Monday, July 06, 2009
Zane Henning Files His Second Ethics Complaint Against Alaska Governor Sarah Palin, This Time About Taking Per Diem For Staying In Her Wasilla Home
I first spotted this info on Conservatives4Palin, which in turn references a Huffington Post story, but I was waiting for an official accredited media story. And I finally got one - from the Fairbanks Daily News-Miner, and another story from the Juneau Empire. Also discussed on Lucianne.com (reply #13 is of particular interest).
On July 6th, 2009, Zane Henning (screenshot at left from Free Republic), who previously filed one ethics complaint against Sarah Palin which was ultimately dismissed, decided to try his luck again. In his newest complaint, Henning alleges that Governor Palin is violating state ethics law by collecting per diem when she stays in her Wasilla home instead of at the governor's mansion in Juneau. Henning says that with Palin's resignation, "now more than ever the state of Alaska along with its residents need to be reimbursed for the per diem charges."
Read the full text of the ethics complaint HERE.
The issue about Governor Palin taking per diem for staying at her Wasilla home first broke surface in the Washington Post on September 8th, 2008, but no ethics complaint was filed at the time. In February 2009, state officials merely determined that Palin pay income taxes on the per diem, but did not bar her from claiming more per diem in the future.
Some suspect that Zane Henning's wife, Val, may have put him up to filing this complaint, as well as the previous one. Although Zane is identified as a "conservative", his wife is a lunatic who constantly calls into Dan Fagan's radio program and whines incomprehensibly about Palin.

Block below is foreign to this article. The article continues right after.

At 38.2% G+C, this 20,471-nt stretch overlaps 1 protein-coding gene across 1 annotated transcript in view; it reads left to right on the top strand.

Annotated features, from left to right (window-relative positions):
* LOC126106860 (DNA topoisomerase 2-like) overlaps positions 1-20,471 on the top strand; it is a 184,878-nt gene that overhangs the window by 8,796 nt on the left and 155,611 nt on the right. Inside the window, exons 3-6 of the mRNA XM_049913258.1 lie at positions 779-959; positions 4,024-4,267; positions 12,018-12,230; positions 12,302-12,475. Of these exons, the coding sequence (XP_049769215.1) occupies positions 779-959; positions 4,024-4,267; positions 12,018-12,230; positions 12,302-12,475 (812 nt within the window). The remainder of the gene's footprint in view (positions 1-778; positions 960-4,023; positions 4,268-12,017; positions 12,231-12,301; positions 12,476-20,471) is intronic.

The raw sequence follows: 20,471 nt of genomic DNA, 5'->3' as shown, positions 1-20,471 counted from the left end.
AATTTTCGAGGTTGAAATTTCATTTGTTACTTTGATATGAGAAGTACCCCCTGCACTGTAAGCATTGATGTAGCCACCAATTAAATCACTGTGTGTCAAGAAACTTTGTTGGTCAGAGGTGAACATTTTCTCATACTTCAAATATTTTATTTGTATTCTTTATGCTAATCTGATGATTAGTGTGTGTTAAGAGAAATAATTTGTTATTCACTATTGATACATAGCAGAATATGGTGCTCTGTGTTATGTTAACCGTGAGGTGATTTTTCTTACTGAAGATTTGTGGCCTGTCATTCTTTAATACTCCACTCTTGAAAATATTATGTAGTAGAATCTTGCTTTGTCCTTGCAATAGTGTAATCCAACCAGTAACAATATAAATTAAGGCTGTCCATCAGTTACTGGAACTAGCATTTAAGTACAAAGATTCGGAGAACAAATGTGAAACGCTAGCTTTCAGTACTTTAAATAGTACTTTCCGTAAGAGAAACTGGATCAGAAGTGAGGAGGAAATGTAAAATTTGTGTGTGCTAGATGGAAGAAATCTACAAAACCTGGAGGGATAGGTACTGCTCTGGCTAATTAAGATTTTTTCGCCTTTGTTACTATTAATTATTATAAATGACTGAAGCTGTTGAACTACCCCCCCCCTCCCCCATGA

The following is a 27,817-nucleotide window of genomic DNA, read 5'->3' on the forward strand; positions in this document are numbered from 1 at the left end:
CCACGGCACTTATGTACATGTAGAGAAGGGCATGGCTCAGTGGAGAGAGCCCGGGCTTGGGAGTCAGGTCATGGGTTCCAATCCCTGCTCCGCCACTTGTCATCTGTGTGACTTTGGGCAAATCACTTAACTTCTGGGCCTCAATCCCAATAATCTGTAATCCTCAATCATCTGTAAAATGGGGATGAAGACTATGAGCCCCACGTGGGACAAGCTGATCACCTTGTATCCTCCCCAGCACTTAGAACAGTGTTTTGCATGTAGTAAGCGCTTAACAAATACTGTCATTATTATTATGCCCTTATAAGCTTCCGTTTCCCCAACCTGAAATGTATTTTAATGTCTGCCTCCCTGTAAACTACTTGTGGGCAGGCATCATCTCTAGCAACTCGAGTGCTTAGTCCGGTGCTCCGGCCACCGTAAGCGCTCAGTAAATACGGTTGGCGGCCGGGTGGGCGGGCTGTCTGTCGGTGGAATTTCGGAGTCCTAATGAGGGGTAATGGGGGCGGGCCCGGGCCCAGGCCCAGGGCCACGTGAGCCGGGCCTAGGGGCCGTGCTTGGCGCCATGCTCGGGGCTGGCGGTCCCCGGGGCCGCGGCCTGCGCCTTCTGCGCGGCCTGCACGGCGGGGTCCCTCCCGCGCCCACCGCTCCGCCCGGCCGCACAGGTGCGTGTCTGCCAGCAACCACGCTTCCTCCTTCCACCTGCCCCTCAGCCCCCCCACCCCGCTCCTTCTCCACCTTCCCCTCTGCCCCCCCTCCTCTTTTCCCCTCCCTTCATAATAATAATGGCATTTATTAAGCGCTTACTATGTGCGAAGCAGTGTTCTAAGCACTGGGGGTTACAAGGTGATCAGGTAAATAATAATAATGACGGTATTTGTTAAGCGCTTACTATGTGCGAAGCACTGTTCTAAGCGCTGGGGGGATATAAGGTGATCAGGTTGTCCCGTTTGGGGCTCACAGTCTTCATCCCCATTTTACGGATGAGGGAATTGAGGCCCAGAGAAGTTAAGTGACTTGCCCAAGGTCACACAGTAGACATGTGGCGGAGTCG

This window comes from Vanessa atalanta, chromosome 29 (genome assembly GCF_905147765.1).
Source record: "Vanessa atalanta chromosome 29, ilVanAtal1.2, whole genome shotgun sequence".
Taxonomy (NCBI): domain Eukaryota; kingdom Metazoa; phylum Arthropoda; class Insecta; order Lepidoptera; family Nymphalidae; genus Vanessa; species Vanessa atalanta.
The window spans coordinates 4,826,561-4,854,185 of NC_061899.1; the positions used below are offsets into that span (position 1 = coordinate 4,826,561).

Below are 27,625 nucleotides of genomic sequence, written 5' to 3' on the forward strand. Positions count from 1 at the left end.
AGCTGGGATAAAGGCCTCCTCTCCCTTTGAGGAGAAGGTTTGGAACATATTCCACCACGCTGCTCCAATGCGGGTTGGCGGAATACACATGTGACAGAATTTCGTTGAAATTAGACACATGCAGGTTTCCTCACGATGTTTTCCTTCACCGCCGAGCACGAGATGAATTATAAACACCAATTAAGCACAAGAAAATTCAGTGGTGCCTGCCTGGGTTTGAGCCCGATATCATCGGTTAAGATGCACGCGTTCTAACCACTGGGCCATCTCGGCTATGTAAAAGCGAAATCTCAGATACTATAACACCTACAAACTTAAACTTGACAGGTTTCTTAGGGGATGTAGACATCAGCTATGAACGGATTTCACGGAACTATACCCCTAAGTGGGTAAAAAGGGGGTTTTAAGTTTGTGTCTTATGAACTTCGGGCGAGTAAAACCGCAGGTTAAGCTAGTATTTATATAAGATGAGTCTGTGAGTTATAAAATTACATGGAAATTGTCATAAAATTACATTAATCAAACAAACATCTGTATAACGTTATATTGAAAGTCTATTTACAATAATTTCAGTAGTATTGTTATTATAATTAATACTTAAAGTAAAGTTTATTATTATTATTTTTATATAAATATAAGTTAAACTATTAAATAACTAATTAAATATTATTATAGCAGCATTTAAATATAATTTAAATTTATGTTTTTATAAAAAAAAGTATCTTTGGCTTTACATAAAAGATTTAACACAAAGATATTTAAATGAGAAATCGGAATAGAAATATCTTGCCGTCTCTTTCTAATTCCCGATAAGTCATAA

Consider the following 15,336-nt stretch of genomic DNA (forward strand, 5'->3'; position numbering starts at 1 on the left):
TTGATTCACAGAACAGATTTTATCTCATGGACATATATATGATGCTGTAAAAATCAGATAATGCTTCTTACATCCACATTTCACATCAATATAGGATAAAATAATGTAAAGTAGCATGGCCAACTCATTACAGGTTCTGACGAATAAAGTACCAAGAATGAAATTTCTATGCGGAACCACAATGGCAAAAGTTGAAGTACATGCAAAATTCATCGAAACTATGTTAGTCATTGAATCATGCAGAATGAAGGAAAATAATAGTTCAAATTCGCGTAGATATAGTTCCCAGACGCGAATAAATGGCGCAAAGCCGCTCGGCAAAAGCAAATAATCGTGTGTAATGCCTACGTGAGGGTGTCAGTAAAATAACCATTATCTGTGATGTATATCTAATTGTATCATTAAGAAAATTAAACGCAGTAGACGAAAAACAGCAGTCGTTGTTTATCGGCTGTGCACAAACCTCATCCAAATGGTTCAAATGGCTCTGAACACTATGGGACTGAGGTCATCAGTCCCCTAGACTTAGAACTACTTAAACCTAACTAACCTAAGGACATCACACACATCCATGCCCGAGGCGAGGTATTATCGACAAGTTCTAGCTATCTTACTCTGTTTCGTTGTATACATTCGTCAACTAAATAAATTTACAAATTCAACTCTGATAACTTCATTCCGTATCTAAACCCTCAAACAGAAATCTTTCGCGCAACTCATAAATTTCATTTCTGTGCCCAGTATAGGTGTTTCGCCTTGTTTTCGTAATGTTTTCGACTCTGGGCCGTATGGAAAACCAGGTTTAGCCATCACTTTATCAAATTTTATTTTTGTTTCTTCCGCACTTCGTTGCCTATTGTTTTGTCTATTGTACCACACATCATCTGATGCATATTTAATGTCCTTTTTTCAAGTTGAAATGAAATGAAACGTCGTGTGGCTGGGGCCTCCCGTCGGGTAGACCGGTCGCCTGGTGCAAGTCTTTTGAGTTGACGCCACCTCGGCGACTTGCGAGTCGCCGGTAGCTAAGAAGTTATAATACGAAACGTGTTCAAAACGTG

In his previous complaint filed on November 13th, Zane Henning charged that Palin broke state ethics rules by by holding national television interviews about her run for vice president from the governor's office. He claimed that Palin was promoting her future political career on state property, pointing in particular to the governor's November 10th interview with Fox News Channel host Greta Van Susteren. But after dismissing the complaint on May 12th, Michael Geraghty of the Alaska Personnel Board concluded that “There was no indication that Governor Palin presented her official position as governor of the State of Alaska for an improper personal or financial purpose.”
Henning's complaint appears frivolous. If he was serious, he should have filed it back in September, when the issue was first publicized, or at least in February, after the state reaffirmed her option to collect it. His delay in filing strongly implies that he is merely using the ethics complaint system as a tool of political warfare; further validating that conclusion is the fact that Henning chose to announce it in a press release.
To combat the latter problem, Rep. Bob Lynn (R-Anchorage Hillside) is drafting a bill which specifies that an ethics complaint against a member of the executive branch would become instantly invalidated if the complainant publicized it before it is completely adjudicated. This is a good start, but there must also be a financial penalty imposed on unsubstantiated complaints in order to prevent frivolous filings.